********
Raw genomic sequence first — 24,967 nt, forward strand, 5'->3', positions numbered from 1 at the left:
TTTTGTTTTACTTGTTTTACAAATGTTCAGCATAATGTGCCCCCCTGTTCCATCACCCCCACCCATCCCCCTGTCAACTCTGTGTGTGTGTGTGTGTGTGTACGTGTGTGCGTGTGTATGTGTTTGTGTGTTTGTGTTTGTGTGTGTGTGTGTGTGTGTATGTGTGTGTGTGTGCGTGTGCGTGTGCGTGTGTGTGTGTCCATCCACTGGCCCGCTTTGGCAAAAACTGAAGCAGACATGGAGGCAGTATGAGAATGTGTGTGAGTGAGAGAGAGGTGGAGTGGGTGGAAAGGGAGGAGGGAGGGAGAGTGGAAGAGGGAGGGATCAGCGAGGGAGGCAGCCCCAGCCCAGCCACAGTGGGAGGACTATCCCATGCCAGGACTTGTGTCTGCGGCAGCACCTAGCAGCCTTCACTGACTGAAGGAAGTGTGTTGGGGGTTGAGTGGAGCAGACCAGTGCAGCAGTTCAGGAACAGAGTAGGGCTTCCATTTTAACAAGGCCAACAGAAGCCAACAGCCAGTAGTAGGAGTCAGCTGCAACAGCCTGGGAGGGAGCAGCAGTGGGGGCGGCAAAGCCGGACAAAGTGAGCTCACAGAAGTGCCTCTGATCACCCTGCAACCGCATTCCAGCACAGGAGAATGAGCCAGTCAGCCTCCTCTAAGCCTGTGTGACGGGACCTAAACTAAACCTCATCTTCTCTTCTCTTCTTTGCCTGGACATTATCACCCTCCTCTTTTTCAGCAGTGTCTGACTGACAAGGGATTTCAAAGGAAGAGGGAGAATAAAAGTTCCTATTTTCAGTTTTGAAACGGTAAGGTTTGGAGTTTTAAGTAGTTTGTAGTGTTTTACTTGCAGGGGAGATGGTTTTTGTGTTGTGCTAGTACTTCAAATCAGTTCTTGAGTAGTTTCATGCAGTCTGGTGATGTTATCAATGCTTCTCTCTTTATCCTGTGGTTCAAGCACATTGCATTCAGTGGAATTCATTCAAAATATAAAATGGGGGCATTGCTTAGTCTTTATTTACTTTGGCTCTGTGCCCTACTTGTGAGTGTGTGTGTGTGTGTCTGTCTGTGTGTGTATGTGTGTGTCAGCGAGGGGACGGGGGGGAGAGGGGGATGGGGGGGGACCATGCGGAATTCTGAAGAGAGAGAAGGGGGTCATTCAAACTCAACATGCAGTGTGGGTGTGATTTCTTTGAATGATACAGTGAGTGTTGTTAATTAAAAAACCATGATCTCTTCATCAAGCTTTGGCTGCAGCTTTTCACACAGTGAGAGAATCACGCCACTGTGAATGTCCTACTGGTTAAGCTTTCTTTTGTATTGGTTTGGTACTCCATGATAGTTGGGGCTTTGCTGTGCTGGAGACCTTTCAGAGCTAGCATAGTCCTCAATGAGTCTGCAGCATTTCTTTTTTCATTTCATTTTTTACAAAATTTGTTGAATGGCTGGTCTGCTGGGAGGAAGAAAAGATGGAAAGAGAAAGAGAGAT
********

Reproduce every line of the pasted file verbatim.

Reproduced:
Raw genomic sequence first — 24,967 nt, forward strand, 5'->3', positions numbered from 1 at the left:
TTTTGTTTTACTTGTTTTACAAATGTTCAGCATAATGTGCCCCCCTGTTCCATCACCCCCACCCATCCCCCTGTCAACTCTGTGTGTGTGTGTGTGTGTGTACGTGTGTGCGTGTGTATGTGTTTGTGTGTTTGTGTTTGTGTGTGTGTGTGTGTGTGTATGTGTGTGTGTGTGCGTGTGCGTGTGCGTGTGTGTGTGTCCATCCACTGGCCCGCTTTGGCAAAAACTGAAGCAGACATGGAGGCAGTATGAGAATGTGTGTGAGTGAGAGAGAGGTGGAGTGGGTGGAAAGGGAGGAGGGAGGGAGAGTGGAAGAGGGAGGGATCAGCGAGGGAGGCAGCCCCAGCCCAGCCACAGTGGGAGGACTATCCCATGCCAGGACTTGTGTCTGCGGCAGCACCTAGCAGCCTTCACTGACTGAAGGAAGTGTGTTGGGGGTTGAGTGGAGCAGACCAGTGCAGCAGTTCAGGAACAGAGTAGGGCTTCCATTTTAACAAGGCCAACAGAAGCCAACAGCCAGTAGTAGGAGTCAGCTGCAACAGCCTGGGAGGGAGCAGCAGTGGGGGCGGCAAAGCCGGACAAAGTGAGCTCACAGAAGTGCCTCTGATCACCCTGCAACCGCATTCCAGCACAGGAGAATGAGCCAGTCAGCCTCCTCTAAGCCTGTGTGACGGGACCTAAACTAAACCTCATCTTCTCTTCTCTTCTTTGCCTGGACATTATCACCCTCCTCTTTTTCAGCAGTGTCTGACTGACAAGGGATTTCAAAGGAAGAGGGAGAATAAAAGTTCCTATTTTCAGTTTTGAAACGGTAAGGTTTGGAGTTTTAAGTAGTTTGTAGTGTTTTACTTGCAGGGGAGATGGTTTTTGTGTTGTGCTAGTACTTCAAATCAGTTCTTGAGTAGTTTCATGCAGTCTGGTGATGTTATCAATGCTTCTCTCTTTATCCTGTGGTTCAAGCACATTGCATTCAGTGGAATTCATTCAAAATATAAAATGGGGGCATTGCTTAGTCTTTATTTACTTTGGCTCTGTGCCCTACTTGTGAGTGTGTGTGTGTGTGTCTGTCTGTGTGTGTATGTGTGTGTCAGCGAGGGGACGGGGGGGAGAGGGGGATGGGGGGGGACCATGCGGAATTCTGAAGAGAGAGAAGGGGGTCATTCAAACTCAACATGCAGTGTGGGTGTGATTTCTTTGAATGATACAGTGAGTGTTGTTAATTAAAAAACCATGATCTCTTCATCAAGCTTTGGCTGCAGCTTTTCACACAGTGAGAGAATCACGCCACTGTGAATGTCCTACTGGTTAAGCTTTCTTTTGTATTGGTTTGGTACTCCATGATAGTTGGGGCTTTGCTGTGCTGGAGACCTTTCAGAGCTAGCATAGTCCTCAATGAGTCTGCAGCATTTCTTTTTTCATTTCATTTTTTACAAAATTTGTTGAATGGCTGGTCTGCTGGGAGGAAGAAAAGATGGAAAGAGAAAGAGAGAT